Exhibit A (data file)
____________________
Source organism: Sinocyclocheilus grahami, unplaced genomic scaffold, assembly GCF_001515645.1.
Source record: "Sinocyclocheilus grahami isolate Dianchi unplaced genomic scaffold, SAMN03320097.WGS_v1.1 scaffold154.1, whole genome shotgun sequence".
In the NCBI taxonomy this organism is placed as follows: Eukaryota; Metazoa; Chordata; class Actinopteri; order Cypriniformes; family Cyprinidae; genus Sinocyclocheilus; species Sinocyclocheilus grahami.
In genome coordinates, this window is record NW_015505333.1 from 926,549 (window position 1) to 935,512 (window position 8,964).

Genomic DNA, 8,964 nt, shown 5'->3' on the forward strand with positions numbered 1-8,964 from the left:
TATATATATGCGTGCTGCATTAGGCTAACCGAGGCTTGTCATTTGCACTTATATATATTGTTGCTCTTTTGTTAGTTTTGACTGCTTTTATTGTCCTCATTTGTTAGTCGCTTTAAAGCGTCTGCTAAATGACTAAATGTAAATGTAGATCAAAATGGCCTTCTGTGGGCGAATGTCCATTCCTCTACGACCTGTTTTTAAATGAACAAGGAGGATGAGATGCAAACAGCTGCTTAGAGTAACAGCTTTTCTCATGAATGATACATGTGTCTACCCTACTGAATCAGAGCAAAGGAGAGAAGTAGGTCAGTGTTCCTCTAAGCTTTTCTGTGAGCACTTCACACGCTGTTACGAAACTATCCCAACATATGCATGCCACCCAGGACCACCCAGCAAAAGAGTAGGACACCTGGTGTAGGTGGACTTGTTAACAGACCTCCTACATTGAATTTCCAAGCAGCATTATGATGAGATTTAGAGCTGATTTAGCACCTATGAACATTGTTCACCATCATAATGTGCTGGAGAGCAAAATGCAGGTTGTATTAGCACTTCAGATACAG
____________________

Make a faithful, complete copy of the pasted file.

Source organism: Sinocyclocheilus grahami, unplaced genomic scaffold, assembly GCF_001515645.1.
Source record: "Sinocyclocheilus grahami isolate Dianchi unplaced genomic scaffold, SAMN03320097.WGS_v1.1 scaffold154.1, whole genome shotgun sequence".
In the NCBI taxonomy this organism is placed as follows: Eukaryota; Metazoa; Chordata; class Actinopteri; order Cypriniformes; family Cyprinidae; genus Sinocyclocheilus; species Sinocyclocheilus grahami.
In genome coordinates, this window is record NW_015505333.1 from 926,549 (window position 1) to 935,512 (window position 8,964).

Genomic DNA, 8,964 nt, shown 5'->3' on the forward strand with positions numbered 1-8,964 from the left:
TATATATATGCGTGCTGCATTAGGCTAACCGAGGCTTGTCATTTGCACTTATATATATTGTTGCTCTTTTGTTAGTTTTGACTGCTTTTATTGTCCTCATTTGTTAGTCGCTTTAAAGCGTCTGCTAAATGACTAAATGTAAATGTAGATCAAAATGGCCTTCTGTGGGCGAATGTCCATTCCTCTACGACCTGTTTTTAAATGAACAAGGAGGATGAGATGCAAACAGCTGCTTAGAGTAACAGCTTTTCTCATGAATGATACATGTGTCTACCCTACTGAATCAGAGCAAAGGAGAGAAGTAGGTCAGTGTTCCTCTAAGCTTTTCTGTGAGCACTTCACACGCTGTTACGAAACTATCCCAACATATGCATGCCACCCAGGACCACCCAGCAAAAGAGTAGGACACCTGGTGTAGGTGGACTTGTTAACAGACCTCCTACATTGAATTTCCAAGCAGCATTATGATGAGATTTAGAGCTGATTTAGCACCTATGAACATTGTTCACCATCATAATGTGCTGGAGAGCAAAATGCAGGTTGTATTAGCACTTCAGATACAG